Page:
For the thousands of the internally displaced persons (IDPs) across Nigeria, the proverbial silver lining seems to never materialise. Their story is a steady chronicle of layers of agonies. In Abuja, the fate of these people is not different.
HumAngle was at the Durumi IDP camp, one of the most prominent of over 18 such camps in Nigeria’s Federal Capital Territory, on Wednesday, June 17, 2020 where 13 inmates are believed to have lost their lives since the COVID-19 lockdown.
Umar Gola, the spokesperson of the camp recounted to HumAngle the plight of the inmates of the camp. He confirmed that in the course of the COVID-19 lockdown, not less than 13 IDPs have lost their lives due to the government’s total neglect of their healthcare.
Some who went to the hospital and could not get authorisation letters had to sneak out to avoid harassment, he said, and “some even had to work as cleaners for like one week at the national hospital before they released them.”
“They locked some of our people in the toilet because they don’t have money to pay. And for some, it was the hospital attendants who gave them hints about how to run away,” he continued.
Gola said they were lucky to have individuals and churches who volunteered to foot the hospital bills of some of the IDPs who took ill. In other instances, the hospital itself released the treated patients out of its discretion.
The health of IDPs at the Durumi camp is worsening because of the unhygienic environment and lack of treated water. Camp officials believe that the unhygienic surrounding explains why malaria and typhoid are commonplace among the inmates.
Idris Ibrahim Halidu, 67, the camp’s coordinator and spokesperson for all Abuja-based IDPs, confirmed this. According to him, a minimum of five to 10 displaced persons die every month due to lack of care for health challenges that otherwise can easily be managed.
“Three emergencies were taken to the hospital in 2017 or early 2018, the hospital said they can’t take them. Why? They said FEMA said they should stop admitting IDP patients,” he narrated.
“We went to the CMD’s office, we went to Servicom, we went to FEMA only for the head of the health desk to tell me there is no money so they are to charge IDPs. ‘Even on paper you cannot make the promise to pay?’ They said yes.
“We can’t access the basic health needs, chloroquine, paracetamol, antimalarial, and so on that can save lives. The health challenges are paramount and nothing is being done. Something honestly has to be done.”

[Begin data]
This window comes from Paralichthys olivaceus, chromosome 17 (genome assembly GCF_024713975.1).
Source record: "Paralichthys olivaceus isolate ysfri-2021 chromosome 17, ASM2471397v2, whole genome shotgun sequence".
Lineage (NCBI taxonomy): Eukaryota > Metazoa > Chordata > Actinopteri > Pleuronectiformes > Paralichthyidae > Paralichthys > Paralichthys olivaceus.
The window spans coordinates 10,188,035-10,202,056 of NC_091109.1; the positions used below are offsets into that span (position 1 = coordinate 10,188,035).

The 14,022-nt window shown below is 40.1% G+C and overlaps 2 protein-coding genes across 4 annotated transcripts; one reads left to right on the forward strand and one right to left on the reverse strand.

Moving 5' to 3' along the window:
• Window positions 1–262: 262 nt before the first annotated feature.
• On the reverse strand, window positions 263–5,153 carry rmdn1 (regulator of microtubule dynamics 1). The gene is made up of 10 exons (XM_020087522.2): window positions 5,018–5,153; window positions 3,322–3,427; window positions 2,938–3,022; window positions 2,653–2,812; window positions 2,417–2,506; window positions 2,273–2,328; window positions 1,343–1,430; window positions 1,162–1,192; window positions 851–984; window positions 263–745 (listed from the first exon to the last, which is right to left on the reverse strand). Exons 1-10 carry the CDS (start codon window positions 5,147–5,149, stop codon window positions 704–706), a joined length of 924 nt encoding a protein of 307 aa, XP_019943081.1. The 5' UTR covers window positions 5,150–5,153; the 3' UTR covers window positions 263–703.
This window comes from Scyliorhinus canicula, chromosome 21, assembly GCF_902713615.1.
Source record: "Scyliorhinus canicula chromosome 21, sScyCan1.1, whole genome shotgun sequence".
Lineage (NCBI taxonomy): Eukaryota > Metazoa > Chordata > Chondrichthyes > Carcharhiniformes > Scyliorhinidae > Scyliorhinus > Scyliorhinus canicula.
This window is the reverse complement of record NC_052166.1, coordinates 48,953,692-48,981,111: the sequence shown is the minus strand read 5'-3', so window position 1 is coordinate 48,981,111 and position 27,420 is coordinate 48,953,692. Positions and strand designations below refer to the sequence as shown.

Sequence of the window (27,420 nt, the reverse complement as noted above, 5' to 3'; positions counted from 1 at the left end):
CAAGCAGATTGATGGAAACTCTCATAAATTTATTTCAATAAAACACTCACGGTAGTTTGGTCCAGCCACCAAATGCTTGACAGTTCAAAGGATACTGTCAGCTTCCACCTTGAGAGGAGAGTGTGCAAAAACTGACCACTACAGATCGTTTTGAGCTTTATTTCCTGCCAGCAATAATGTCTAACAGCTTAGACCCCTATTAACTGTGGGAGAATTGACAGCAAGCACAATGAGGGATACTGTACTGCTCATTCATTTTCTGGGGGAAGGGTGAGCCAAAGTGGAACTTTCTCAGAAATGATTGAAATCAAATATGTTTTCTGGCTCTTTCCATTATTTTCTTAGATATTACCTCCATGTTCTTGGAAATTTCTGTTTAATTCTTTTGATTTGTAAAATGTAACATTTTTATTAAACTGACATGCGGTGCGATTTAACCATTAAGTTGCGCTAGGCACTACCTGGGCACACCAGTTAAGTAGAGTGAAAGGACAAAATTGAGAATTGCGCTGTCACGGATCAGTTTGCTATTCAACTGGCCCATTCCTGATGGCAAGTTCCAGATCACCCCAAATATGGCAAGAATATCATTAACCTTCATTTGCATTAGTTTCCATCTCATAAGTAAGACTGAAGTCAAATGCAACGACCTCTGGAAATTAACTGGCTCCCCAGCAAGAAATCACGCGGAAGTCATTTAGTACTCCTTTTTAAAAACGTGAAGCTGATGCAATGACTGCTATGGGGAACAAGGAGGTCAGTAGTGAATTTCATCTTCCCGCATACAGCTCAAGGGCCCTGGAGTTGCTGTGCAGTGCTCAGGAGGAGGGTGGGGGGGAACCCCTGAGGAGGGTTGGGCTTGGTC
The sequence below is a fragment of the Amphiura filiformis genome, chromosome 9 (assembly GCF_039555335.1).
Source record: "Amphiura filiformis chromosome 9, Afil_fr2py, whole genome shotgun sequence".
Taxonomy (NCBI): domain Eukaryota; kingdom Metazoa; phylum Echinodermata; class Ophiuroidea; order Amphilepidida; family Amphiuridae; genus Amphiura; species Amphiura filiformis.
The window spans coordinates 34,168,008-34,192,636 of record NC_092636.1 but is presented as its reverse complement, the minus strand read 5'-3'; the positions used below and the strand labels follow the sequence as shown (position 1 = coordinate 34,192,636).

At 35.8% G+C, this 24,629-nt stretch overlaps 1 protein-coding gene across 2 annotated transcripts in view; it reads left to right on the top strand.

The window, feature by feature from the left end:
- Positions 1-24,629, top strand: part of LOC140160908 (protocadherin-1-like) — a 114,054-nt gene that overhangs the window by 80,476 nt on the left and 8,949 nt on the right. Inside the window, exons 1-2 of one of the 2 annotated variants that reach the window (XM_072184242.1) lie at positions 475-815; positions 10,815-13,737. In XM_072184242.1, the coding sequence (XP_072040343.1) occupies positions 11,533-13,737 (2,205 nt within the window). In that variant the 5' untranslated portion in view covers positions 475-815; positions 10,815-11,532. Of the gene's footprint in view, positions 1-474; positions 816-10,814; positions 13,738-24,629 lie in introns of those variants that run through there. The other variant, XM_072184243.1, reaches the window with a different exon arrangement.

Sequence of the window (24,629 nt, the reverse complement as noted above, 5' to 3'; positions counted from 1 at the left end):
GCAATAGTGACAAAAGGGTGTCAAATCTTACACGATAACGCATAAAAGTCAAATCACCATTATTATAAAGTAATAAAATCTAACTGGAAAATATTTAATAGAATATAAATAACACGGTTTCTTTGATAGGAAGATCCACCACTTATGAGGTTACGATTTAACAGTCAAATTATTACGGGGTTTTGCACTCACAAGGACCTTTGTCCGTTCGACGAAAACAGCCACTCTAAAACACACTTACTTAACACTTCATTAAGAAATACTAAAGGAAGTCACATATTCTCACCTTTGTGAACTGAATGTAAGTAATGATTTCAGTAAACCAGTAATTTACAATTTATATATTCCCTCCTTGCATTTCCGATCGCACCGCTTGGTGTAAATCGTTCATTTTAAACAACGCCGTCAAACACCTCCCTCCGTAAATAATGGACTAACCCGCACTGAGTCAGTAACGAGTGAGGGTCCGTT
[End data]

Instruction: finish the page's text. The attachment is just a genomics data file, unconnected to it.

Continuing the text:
Gola said the Durumi camp was visited once in May by officials of the FCT Emergency Management Agency (FEMA) who brought 470 food packages containing rice, maize, beans, and other items.
But, for a camp with a population of 2,830 and providing shelter for 502 households, the food supply was merely like a finger drop in the ocean.
“We had to beg the families to collect one or two mudus each so that it could go round,” said Gola. The mudu is a popular, local unit of measurement in Nigeria and one, when used in relation to rice, contains about 1.3 kilogrammes.
The donation from the agency could not have lasted up to a week, Gola estimated, with some families having children that number up to 10. But, together with “less than 30 pieces of liquid handwash,” it is all they have managed to get.
Gola believes the federal government is not doing enough to help the IDPs especially considering new threats from the spread of the coronavirus.
“Most of us are struggling to have what to eat daily. Adults can drink water and go to sleep but children can’t; they don’t care that you don’t have and always complain of hunger and cry at night,” he told HumAngle.
Gola, who is one of the founding members of the IDP camp, was displaced Madagali, his hometown in Adamawa state after the Boko Haram attack in October 2014. He was a beans farmer who also ran an airport taxi. He lost his farm, his home and his car. He fled.
The Durumi IDP camp, according to Gola, was not built through any effort of the government. It exists, according to him, mostly through support from individuals, non-governmental organisations, religious bodies, and members of the National Youth Service Corps.
“You see that classroom,” he calls out for the reporter’s attention, pointing in the direction of a red brick bungalow with two rooms. “Three corps members put that building there. If they can do that, what of the politicians? What of our top government officials?”
He complained that the government has not visited the camp since the outbreak of COVID-19 to educate the IDPs on the use of masks, importance of handwashing, and general safety measures.
“Since the pandemic started, no sensitisation from any government, ministry, department, or agency. No medical outreach to alert us on the realities of the coronavirus, how to protect ourselves, and the measures to take. No single face mask, no sanitiser,” he complained.
“We only hear palliatives as a word, a new vocabulary that has entered our life.”
Halidu further brought the neglect of IDPs by the government in stark terms. According to him, officials of the National Commission For Refugees Migrants And Internally Displaced Persons (NCFRMI) have only supplied camps with relief packages on four occasions in the past six years.
HumAngle found out that although NCFRMI had occasionally facilitated free medical treatment for IDPs in Abuja but that arrangement was suspended about three months ago.
Gola, who in the past regularly went to the commission for authorisation letters, said no concrete reason was given for the development.
He said the commission alleged that the opportunity had been abused to get non-IDPs treated free of charge and complained that the federal government does not budget any funds for the programme.
“We have cried out to the media, we have written letters to various offices but nothing has been done,” he said.
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